A parable on the difference between motives and ecological niches.
"No, we really did have food stored up for the winter. But at the end of autumn, we went to war with a nearby colony. They defeated our warriors, carried off our larvae to raise as drones, and I was lucky to escape with my own life."
"Perhaps the grasshopper was more clever than I thought; without working a day, it manipulated the ants into war, and feasted on the neglected food stores."
"I guess the grasshopper could have eaten some of our food, but it didn't really interact with us OR the other colony as far as I can tell, just hopped about minding its own business. Our foragers encountered ants from the other colony by chance, and from that point war was inevitable."
"I see, you're saying that the colony that cultivated warrior prowess was destined to win over the peaceful colony of foragers, feasting on its adversaries' supplies to make up for its own lack of productivity. Thus, the world will never be freed of the scourge of war, since there is no stable equilibrium with unconquered worker colonies."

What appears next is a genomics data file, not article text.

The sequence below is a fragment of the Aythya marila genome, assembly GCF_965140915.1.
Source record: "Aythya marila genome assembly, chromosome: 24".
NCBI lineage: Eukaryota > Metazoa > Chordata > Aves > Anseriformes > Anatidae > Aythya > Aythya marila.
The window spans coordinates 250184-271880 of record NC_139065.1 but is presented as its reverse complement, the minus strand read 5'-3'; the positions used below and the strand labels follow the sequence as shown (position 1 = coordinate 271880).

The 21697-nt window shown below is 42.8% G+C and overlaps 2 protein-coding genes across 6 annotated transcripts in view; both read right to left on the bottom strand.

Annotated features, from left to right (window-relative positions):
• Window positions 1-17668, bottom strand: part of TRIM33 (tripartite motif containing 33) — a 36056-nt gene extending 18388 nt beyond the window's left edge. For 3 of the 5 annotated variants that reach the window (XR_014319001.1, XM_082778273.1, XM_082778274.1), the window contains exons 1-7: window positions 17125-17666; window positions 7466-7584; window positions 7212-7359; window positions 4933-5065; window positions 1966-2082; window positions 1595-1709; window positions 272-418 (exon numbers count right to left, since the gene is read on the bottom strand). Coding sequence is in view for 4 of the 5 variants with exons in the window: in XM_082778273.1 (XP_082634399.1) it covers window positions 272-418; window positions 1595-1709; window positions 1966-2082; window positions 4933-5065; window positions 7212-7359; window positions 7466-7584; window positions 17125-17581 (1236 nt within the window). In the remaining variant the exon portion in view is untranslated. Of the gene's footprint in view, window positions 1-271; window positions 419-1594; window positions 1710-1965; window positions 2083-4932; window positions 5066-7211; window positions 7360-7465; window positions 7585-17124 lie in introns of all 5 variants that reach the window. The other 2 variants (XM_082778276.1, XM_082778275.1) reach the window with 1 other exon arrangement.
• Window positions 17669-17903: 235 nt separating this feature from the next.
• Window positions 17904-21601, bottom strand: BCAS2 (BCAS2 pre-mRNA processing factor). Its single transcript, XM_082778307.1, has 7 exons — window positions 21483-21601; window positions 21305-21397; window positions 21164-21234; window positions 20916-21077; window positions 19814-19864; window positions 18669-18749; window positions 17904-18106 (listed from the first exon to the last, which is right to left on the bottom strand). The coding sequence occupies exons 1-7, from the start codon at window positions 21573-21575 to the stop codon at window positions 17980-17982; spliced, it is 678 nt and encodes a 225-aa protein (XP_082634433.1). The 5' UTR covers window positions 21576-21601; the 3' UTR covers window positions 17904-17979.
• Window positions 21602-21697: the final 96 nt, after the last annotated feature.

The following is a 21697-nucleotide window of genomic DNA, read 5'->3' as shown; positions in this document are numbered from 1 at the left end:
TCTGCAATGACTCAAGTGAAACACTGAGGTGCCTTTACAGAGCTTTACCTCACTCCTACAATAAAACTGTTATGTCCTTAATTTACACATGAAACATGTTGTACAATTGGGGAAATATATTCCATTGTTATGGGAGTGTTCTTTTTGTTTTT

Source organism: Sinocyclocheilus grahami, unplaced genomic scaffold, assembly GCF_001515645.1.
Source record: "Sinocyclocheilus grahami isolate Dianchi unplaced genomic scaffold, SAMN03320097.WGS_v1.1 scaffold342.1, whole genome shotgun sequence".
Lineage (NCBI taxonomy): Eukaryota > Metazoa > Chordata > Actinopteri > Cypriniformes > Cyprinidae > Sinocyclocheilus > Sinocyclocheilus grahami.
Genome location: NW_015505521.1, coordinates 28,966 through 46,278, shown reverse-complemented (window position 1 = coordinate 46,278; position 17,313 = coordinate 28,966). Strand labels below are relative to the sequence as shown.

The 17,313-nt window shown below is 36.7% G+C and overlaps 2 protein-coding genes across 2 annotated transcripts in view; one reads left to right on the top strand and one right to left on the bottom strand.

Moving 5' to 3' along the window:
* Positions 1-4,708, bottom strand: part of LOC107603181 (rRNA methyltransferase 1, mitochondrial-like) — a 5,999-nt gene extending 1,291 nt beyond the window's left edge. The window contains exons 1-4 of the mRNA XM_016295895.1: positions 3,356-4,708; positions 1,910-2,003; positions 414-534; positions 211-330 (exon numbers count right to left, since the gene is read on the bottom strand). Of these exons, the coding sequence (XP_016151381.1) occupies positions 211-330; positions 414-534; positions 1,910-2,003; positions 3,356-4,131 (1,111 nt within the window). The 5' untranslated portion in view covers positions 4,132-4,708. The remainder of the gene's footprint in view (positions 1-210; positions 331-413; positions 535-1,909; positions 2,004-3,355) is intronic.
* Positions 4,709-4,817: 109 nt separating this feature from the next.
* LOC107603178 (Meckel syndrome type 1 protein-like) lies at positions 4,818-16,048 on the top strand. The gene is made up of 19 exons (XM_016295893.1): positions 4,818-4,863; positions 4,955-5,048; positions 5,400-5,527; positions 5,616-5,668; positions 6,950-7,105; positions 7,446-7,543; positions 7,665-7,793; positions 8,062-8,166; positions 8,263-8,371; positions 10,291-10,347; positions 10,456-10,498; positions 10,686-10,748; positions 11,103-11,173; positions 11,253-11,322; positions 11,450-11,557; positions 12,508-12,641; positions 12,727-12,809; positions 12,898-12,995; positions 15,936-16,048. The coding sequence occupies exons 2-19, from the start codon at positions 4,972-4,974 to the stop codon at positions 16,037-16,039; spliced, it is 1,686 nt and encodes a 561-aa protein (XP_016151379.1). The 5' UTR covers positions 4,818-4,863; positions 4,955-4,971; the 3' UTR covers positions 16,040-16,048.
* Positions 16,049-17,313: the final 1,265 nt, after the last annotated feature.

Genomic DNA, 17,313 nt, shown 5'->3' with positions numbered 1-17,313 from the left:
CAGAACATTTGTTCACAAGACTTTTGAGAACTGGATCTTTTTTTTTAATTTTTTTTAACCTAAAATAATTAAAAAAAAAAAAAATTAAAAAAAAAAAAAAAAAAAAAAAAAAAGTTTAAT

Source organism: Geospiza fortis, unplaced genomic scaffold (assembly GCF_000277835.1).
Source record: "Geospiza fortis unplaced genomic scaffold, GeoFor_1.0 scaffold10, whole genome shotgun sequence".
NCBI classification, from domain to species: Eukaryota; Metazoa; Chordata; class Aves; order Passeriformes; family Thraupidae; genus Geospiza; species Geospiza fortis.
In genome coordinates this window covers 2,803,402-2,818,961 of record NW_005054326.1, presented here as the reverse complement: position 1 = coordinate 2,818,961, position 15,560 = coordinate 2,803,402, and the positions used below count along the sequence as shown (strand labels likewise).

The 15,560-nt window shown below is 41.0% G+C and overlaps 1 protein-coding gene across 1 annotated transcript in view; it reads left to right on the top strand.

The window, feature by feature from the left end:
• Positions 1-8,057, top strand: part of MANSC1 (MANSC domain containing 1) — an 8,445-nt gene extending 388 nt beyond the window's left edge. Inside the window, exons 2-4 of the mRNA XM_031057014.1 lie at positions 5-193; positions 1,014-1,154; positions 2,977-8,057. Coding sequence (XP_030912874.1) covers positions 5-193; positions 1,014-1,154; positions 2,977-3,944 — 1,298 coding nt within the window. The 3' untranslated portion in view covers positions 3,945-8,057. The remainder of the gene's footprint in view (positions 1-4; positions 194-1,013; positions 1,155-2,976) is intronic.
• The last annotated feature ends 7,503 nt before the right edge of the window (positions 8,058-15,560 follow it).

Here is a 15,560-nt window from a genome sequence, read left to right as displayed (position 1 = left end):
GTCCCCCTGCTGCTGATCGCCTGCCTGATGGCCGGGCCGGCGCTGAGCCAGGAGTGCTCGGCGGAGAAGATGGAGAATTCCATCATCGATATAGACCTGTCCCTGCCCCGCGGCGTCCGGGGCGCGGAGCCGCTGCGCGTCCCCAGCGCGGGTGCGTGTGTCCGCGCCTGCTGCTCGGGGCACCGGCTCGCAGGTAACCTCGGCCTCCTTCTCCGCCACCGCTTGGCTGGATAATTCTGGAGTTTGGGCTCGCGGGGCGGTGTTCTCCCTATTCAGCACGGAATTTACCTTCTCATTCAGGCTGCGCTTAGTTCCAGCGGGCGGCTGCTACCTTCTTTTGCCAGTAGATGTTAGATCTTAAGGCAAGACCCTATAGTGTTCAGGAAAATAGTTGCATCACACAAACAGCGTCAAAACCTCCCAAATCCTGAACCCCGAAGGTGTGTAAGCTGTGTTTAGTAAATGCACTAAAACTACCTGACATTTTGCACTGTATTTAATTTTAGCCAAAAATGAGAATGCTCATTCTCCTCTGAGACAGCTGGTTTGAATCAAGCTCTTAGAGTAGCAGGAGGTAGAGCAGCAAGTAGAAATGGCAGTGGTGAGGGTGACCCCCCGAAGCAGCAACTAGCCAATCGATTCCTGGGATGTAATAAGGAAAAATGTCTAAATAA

"Not really, the fighting was a near thing, and they had their own food supplies anyway. The war was really bad luck on both sides - a lot of their own ants died, and they ended up with more food than they can use. They'd have been better off if they'd never noticed us. It's just that once we make contact, we can't afford not to try to seize the initiative - if the other side catches us off our guard..."
"But, all those dead bodies, all that extra food - nature doesn't just leave free energy lying there - surely someone must have benefited."
"Well, I suppose there were some birds feasting on the newly-surfaced protein on the battlefield."
"So ... the birds did it?"